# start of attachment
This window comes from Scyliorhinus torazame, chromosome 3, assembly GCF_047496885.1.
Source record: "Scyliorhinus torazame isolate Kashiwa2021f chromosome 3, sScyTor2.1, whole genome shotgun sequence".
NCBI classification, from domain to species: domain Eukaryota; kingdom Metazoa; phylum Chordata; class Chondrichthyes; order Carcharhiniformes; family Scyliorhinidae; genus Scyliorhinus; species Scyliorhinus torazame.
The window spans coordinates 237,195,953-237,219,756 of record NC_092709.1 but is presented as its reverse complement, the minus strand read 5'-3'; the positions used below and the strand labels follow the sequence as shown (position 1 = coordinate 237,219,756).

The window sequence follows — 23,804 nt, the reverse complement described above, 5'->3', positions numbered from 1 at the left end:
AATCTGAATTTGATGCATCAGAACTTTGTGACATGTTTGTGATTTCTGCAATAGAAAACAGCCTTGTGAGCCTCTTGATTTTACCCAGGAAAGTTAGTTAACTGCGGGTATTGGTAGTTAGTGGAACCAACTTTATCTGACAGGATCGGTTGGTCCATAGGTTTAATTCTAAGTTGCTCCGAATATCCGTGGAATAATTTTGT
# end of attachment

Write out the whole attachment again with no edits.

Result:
This window comes from Scyliorhinus torazame, chromosome 3, assembly GCF_047496885.1.
Source record: "Scyliorhinus torazame isolate Kashiwa2021f chromosome 3, sScyTor2.1, whole genome shotgun sequence".
NCBI classification, from domain to species: domain Eukaryota; kingdom Metazoa; phylum Chordata; class Chondrichthyes; order Carcharhiniformes; family Scyliorhinidae; genus Scyliorhinus; species Scyliorhinus torazame.
The window spans coordinates 237,195,953-237,219,756 of record NC_092709.1 but is presented as its reverse complement, the minus strand read 5'-3'; the positions used below and the strand labels follow the sequence as shown (position 1 = coordinate 237,219,756).

The window sequence follows — 23,804 nt, the reverse complement described above, 5'->3', positions numbered from 1 at the left end:
AATCTGAATTTGATGCATCAGAACTTTGTGACATGTTTGTGATTTCTGCAATAGAAAACAGCCTTGTGAGCCTCTTGATTTTACCCAGGAAAGTTAGTTAACTGCGGGTATTGGTAGTTAGTGGAACCAACTTTATCTGACAGGATCGGTTGGTCCATAGGTTTAATTCTAAGTTGCTCCGAATATCCGTGGAATAATTTTGT